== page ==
Weird sh_t going with Magmic iPad version. I logged in early and, unlike the complaints above, got the normal puzzle. However, when I finished, the bleeping thing told me I had an error. It took ages to realize that it wanted an '8' instead of a '3' in FLO. I figured I'd come here to get the story but it looks like Magmic must have bailed and replaced the puzzle after I had solved it. Fail.

r.alphbunker 10:31 AM  

iRing - what an iPhone does?

This puzzle was a 10! Some Sunday puzzles feel like sitting through sermon that goes on too long. This one held my attention throughout and ended with a smile.

TomAz 10:34 AM  

@North Beach: same thing for me too. The 11/21/10 puzzle also shows as today's on the iPad.

Z 10:36 AM  

I liked the puzzle. A little more 21st century than yesterdays. Had no trouble with BABYLON5 (the entire series is on my computer) or DISTRICT9. VITAMINB? had to wait until the end.

I have watched exactly 27 seconds of Glee, so that had to come from the crosses, and I still don't believe "IRING." What Scottish Firms do? Phi? I just don't buy it. But very little to complain about in the end.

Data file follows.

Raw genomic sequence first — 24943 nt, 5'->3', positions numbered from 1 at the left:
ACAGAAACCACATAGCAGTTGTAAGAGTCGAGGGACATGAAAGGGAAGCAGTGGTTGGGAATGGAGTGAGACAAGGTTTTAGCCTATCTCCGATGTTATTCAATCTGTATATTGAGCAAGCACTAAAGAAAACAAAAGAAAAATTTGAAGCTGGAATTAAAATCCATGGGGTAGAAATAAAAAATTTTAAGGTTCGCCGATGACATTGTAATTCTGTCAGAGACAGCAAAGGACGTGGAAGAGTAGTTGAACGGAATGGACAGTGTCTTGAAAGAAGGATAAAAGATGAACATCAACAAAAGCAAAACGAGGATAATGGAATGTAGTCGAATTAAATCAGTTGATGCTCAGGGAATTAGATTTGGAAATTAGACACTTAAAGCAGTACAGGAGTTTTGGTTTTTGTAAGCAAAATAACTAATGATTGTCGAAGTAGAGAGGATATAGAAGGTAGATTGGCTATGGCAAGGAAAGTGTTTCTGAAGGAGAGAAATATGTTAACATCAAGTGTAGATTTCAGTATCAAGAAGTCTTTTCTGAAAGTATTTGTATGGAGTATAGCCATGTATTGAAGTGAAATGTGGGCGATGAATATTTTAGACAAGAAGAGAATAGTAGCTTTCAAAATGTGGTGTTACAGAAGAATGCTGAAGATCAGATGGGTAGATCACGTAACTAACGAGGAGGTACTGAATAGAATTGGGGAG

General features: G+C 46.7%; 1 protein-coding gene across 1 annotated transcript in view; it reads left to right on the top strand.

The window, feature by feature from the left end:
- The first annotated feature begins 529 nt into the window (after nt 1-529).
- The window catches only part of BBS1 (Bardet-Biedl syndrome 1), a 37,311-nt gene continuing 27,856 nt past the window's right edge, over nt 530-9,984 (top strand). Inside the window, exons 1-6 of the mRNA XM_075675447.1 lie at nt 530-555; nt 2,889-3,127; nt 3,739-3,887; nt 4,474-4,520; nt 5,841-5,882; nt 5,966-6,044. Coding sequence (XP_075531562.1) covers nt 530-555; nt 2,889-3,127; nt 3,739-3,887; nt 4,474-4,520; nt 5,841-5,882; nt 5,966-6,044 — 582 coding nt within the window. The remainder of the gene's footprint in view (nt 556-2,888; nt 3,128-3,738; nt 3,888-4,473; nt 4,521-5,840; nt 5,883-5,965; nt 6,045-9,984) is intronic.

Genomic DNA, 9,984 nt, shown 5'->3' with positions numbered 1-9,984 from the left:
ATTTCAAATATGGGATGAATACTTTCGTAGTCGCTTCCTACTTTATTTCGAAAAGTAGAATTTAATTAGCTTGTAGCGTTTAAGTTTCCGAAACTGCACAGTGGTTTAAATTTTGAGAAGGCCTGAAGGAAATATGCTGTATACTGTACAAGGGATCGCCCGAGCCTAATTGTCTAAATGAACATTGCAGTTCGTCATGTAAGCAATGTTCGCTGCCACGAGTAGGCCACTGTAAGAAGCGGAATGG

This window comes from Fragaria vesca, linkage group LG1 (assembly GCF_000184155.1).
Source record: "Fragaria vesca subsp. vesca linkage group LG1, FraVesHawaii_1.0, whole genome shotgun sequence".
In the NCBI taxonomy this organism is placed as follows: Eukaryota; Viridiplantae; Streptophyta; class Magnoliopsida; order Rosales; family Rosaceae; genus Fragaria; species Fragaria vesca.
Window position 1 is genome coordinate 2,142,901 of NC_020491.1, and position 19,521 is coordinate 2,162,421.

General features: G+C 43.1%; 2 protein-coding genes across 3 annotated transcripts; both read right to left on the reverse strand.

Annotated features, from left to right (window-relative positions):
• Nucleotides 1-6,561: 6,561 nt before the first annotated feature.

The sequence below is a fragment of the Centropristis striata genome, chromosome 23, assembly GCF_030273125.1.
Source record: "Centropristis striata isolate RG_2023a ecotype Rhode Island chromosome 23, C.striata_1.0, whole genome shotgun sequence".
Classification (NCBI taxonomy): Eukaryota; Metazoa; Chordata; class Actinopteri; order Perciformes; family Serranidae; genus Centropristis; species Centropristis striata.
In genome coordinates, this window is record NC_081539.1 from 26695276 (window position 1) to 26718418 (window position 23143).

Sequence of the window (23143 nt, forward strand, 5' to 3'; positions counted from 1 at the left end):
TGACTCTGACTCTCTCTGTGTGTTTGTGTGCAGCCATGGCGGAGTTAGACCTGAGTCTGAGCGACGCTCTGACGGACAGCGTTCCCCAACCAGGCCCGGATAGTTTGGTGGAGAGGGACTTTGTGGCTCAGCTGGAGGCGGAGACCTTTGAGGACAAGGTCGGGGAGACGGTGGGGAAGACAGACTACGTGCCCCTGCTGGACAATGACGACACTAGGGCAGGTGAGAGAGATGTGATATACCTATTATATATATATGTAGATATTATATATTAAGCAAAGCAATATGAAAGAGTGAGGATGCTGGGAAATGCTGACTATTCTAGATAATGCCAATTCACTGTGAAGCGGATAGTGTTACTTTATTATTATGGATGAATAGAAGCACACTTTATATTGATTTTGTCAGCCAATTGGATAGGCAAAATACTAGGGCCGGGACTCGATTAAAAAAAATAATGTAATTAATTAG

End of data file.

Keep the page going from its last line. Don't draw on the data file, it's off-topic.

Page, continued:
John V 10:37 AM  

Had fun with this one, esp after the Saturday puzzle train-wreck. Got the theme at 79D, Thiamine my aha moment. Agree with Medium, just a skooch toward the easy side

Could IRING be what fellow commentators are esperincing with their iPad Magmic app this morning? Or what a wet iPad leaves on the table? Just askin'

CHERRY7UP most certainly does not pass the breakfast. Ick.

Alton 10:40 AM  

Enjoyed the puzzle once I filled in 3-D Graphics. Never have seen one second of Glee so I hoped Terri was correct, as well as Beru since I am not a big Star Wars fan. No complaints.

foodie 10:43 AM